In remembering the death of Jesus – they will remember their own sin, and more importantly their forgiveness.

Remembering Jesus means far more than that we just don’t forget. It means that the daily struggle to be more surrendered to God and the constant push to be holy meets its strength.The death of Jesus is the reason for everything we do. Remembering Christ gives meaning to the struggle to be holy.

Why continue to avoid the sinful pleasures of this world when I’d rather indulge? Because Jesus died to cleanse me from sin, how can I live in it any longer?

Why think of other people before I think of myself? Because Jesus exemplified this when he willingly died for me!

I really don’t feel forgiven, how can I be certain I’m forgiven? Because Jesus died for me, and every time I take communion I remember that his sacrifice is real! (Romans 5:8)

I failed again, what do I do? How can I know that God loves me? What’s the meaning of Life? How should I live? What should my priorities be? All of these questions and more find their answer in the death of Christ.

We don’t run to the cross because we have some morbid sense of obligation. And we don’t take communion because it’s a ritual and we’ve always done it this way. We remember the cross because it’s the foundation of our hope.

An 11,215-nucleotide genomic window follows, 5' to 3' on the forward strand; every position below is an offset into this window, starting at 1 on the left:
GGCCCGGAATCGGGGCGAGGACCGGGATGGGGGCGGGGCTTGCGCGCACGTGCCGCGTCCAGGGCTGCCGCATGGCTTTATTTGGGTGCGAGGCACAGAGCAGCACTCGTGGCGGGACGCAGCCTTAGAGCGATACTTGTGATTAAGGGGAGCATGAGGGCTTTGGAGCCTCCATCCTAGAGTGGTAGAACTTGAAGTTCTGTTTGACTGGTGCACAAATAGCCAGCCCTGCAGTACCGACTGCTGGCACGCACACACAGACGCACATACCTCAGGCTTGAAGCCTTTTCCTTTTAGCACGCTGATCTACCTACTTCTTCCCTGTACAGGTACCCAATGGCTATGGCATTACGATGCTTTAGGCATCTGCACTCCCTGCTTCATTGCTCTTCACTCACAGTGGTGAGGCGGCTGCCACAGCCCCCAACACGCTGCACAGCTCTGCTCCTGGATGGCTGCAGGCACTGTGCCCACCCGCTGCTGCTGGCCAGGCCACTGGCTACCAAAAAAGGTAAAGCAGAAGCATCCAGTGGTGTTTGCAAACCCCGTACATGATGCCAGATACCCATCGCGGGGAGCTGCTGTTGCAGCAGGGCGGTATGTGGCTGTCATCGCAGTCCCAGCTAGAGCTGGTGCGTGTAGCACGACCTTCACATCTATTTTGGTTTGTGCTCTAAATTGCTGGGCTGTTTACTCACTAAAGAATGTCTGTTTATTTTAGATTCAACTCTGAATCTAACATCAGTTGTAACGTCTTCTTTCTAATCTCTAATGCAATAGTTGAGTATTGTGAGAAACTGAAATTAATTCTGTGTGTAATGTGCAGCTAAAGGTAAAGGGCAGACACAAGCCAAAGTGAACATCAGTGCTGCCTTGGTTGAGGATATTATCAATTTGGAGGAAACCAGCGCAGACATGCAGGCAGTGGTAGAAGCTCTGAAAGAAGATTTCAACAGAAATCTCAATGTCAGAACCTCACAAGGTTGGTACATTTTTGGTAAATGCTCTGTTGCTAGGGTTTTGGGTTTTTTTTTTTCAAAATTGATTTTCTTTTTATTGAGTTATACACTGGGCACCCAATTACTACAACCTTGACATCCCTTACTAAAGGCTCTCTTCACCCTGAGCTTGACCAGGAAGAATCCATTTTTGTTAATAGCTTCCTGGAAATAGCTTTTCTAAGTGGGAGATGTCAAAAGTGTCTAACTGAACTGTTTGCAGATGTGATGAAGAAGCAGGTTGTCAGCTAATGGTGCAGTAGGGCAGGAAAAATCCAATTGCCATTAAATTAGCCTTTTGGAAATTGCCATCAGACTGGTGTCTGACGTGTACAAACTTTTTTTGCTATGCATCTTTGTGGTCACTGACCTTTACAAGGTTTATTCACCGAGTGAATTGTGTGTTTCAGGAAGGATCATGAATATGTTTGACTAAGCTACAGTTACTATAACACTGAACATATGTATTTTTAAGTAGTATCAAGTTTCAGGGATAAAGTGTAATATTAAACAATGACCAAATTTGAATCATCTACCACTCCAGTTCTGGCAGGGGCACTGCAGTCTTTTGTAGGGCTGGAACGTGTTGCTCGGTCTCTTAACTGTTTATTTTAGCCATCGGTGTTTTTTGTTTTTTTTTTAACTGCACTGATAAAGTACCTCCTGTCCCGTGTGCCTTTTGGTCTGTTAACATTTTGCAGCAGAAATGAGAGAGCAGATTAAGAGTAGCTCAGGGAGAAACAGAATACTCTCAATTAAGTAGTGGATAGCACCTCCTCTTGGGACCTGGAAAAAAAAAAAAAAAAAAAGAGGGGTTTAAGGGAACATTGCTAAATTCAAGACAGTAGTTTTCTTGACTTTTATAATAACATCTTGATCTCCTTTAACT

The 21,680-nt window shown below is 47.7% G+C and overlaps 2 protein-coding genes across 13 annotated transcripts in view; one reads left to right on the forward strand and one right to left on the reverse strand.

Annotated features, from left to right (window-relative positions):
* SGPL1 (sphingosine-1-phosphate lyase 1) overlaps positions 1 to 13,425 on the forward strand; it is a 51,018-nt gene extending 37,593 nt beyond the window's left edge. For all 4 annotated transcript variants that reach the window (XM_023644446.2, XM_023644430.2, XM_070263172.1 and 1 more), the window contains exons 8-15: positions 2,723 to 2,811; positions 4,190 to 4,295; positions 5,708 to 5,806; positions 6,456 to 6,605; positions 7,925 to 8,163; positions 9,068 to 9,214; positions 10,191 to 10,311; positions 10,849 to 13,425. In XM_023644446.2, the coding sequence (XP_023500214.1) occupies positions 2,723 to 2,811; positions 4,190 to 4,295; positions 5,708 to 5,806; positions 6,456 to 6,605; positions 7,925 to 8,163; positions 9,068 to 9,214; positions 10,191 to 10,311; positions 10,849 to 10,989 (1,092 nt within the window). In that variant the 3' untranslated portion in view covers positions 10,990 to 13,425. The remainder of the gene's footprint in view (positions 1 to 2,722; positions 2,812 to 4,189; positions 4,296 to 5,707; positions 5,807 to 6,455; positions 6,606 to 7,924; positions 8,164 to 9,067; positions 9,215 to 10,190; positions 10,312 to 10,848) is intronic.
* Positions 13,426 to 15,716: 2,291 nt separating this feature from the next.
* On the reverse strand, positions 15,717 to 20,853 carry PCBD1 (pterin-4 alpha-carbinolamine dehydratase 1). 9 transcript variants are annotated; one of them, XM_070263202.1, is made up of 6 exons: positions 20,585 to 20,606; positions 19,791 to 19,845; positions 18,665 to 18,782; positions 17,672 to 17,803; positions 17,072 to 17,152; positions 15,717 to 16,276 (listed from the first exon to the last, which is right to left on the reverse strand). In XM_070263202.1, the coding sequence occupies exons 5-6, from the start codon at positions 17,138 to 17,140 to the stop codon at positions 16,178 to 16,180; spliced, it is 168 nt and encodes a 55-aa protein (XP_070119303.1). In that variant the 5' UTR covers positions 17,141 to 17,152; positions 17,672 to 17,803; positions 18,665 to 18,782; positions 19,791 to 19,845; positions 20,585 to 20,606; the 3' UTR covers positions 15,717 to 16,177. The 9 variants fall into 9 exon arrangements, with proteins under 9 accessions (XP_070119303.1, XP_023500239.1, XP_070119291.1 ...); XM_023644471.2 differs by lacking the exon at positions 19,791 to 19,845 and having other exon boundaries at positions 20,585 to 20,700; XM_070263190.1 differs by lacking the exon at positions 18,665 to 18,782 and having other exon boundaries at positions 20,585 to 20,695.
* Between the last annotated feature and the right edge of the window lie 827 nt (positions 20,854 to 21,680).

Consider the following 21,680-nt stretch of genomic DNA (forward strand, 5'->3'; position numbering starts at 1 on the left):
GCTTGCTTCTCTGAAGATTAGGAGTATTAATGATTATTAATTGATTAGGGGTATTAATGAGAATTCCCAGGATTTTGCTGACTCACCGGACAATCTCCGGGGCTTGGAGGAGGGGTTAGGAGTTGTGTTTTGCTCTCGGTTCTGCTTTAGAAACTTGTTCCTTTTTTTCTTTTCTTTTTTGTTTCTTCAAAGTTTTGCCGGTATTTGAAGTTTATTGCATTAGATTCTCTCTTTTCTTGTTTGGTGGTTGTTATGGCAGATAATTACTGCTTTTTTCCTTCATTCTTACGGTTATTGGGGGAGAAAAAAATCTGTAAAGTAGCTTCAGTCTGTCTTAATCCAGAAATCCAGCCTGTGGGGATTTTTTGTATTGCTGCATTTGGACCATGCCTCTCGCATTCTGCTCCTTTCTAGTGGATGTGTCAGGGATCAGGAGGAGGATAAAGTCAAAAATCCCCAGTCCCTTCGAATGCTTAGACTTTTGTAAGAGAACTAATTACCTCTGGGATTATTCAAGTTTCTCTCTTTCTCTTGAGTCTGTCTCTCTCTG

I retell the story of Jesus’ death every month because every month, just like this past month, we all struggled. We repeat the meaning of the bread and the juice because without the body and the blood of Christ we have no hope.

OH, but with the blood, we have hope! We have the promise of complete forgiveness. Oh, My God how wonderful you’re love becomes as it’s replayed in front of our eyes each time. How marvelous the sacrifice of Jesus becomes when we’ve come with pain and sorrow to the grave and we are reminded that the death of Christ means life beyond the grave for us! If our Mighty God should wait another month before returning, we will plan again to take communion because we will need to remember Christ to heal the pains we find.

The watching world might wonder why we have a fascination with communion, but whenever they ask the question – we can answer them and explain what communion is. It’s more than bread that we eat – the Body of Jesus was broken and damaged for us! It’s more than grape juice we drink, Jesus died so we might live!

That is what it means to remember Christ! Because we forget. Since we forget since we are weak, God graciously gave us a place to start over – here at the communion table. Here in these elements we have a new beginning. The story of Jesus retold.

1 Corinthians 11:23-26 For I received from the Lord that which I also delivered to you, that the Lord Jesus in the night in which He was betrayed took bread; and when He had given thanks, He broke it and said, “This is My body, which is for you; do this in remembrance of Me.” In the same way He took the cup also after supper, saying, “This cup is the new covenant in My blood; do this, as often as you drink it, in remembrance of Me.” For as often as you eat this bread and drink the cup, you proclaim the Lord’s death until He comes.

What a precious message we repeat today, as we return to the source of life in the death of Christ.